Isn’t it amazing that the political commentators are making the assertion that the congressional representatives and the Senators are feeling pressure for the members of the 112th  Congress to reach a fiscal cliff agreement now because of concerns about possible resentment for not getting a bipartisan plan to avoid the cliff, playing  a role in their reelection as members of the 113th Congress.  Isn’t there an old political adage that states that American voters have a short memory?
Winston Churchill may have predicted the fiscal cliff political stalemate when he said:  “We conferred endlessly and futilely and arrived at the place from whence we began. Then we did what we knew we had to do in the first place, and we failed as we knew we would.”

Now the disk jockey will play “As Time goes by,” “the Alabama song,” and the Eagles song about James Dean.  We have to go post a link to this column on Facebook.  Have a “good night and good luck” type of new year.

The good guys become the bad guys

March 4, 2011

Since we had always meant to see “The Magnificent Seven,” but have failed to catch it for fifty years, when the recent chance to see it in downtown Berkeley popped up on our amusement radar screen a little while back, it only took a New York minute for us to jump at the chance to fill that gap in our cultural accomplishments list.

It tells the story of how a bunch of loners band together to respond to an appeal by a group of Mexican peasants whose village is being periodically pillaged and robbed by some nasty bandits who act as if they have a divine right to the fruit of the poor people’s labors.  The story is based on an earlier Japanese film about how some freelance samurai warriors helped out some poor farmers in their country.

“The Magnificent Seven” featured a young Steve McQueen and some ideals that have disappeared from the contemporary American culture. 

We tried to imagine how a realistic new remake of that old film would look.

A collection of beleaguered American home owners reach the breaking point via a budget that is stretched to the limits by employers who exploit the workers by refusing to increase wages for years and years yet add unreasonable increases in production goal figures and by local merchants who have to boost prices just because they can.  The victims see a bunch of banksters ride into town and offer to protect the worn out workers and their little remaining cash . . . by taking it all and keeping it for themselves.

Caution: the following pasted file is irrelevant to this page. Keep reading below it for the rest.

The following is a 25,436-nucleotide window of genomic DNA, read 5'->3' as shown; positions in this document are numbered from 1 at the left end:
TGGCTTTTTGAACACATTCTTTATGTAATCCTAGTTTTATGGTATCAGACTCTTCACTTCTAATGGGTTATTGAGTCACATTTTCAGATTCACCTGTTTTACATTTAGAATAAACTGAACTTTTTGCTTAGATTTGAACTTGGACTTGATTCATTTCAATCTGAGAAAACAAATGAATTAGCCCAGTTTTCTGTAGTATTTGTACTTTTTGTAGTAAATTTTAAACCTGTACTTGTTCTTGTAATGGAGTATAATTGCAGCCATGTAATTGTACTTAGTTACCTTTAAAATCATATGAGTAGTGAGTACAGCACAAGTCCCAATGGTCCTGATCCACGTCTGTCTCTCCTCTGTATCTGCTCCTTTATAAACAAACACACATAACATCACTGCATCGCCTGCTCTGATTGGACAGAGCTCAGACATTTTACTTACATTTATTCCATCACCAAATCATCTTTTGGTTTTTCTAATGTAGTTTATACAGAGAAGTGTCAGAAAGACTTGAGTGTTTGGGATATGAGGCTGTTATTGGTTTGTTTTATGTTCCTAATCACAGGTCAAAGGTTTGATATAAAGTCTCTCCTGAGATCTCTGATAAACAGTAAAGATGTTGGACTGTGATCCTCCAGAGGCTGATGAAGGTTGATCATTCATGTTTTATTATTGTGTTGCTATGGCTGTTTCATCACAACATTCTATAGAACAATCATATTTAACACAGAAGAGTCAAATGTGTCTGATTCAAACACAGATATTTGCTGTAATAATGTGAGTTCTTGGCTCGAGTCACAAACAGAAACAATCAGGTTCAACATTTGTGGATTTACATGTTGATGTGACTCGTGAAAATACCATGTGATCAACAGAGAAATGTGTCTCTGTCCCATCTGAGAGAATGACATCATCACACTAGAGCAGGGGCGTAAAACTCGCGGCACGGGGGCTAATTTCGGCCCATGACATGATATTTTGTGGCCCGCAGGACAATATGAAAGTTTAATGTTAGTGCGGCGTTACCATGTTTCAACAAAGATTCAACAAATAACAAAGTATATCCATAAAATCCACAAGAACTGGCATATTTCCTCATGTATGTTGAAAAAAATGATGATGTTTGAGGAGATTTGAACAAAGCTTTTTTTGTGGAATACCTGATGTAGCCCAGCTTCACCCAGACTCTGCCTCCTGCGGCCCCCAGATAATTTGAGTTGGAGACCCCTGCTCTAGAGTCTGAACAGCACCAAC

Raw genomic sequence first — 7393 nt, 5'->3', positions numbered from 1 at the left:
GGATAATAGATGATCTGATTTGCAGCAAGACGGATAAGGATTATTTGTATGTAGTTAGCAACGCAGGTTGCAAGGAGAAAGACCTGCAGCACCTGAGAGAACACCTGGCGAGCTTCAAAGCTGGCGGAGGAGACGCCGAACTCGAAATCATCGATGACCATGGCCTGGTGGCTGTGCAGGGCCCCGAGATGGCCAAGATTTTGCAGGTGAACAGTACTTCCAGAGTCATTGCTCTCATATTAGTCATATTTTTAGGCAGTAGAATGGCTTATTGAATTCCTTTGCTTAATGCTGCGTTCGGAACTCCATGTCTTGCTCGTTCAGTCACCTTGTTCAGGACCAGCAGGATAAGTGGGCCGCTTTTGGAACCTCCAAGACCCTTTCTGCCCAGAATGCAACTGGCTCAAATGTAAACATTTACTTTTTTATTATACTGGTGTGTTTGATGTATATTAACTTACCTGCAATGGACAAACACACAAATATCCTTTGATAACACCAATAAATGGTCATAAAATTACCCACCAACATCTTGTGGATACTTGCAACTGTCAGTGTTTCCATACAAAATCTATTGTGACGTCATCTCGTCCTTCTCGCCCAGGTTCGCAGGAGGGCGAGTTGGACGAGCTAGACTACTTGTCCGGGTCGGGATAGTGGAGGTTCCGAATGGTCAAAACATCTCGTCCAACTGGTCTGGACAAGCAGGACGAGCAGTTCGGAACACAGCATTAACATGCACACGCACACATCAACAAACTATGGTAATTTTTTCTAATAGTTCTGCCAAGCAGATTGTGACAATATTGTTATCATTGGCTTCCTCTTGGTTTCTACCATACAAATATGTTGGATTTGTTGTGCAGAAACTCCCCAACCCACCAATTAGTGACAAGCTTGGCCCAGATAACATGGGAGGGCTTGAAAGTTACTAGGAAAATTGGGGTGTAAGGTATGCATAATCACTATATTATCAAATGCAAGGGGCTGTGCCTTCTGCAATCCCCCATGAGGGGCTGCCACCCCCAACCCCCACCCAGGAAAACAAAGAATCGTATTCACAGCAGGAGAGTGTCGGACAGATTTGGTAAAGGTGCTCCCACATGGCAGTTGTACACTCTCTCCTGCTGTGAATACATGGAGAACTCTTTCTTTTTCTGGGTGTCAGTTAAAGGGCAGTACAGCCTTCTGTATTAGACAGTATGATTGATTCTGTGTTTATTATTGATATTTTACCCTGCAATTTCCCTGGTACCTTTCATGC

In the new version, the Seven Cardinal Virtues would be lying, cheating, stealing, etc., etc.  Hypocrisy would be something a Boy Scout honors and practices so that he can become a successful politician or bankster himself.

Honesty and Diligence would be a sucker’s idea of attractive qualities.

Bushwhacking and ambushes would be clever winning moves.  Robert E. Howard, creator of “Conan the Barbarian” wrote a few obscure western novels in which the bad guy might mysteriously wind up dead when the lights were suddenly doused and no one could see what happened or who did the shooting.  It wasn’t Garry Cooper waking down the middle of the street to confront hired thugs, it was very different in Howard’s books and the color of a hat didn’t tip off the audience to who was good and who was “one of the bad guys.”

The Zen of a continual war would produce a peaceful addictive complacency that would be expressed by hipsters via the slogan “War is Peace.”

At the end of a remake, the banksters would take everything they could get from the villagers, kill them all – maybe take scalps to use for boasting in the next boardroom meeting – and then so that there could be no final trace of the wasted lives, burn the foreclosed homes to the ground.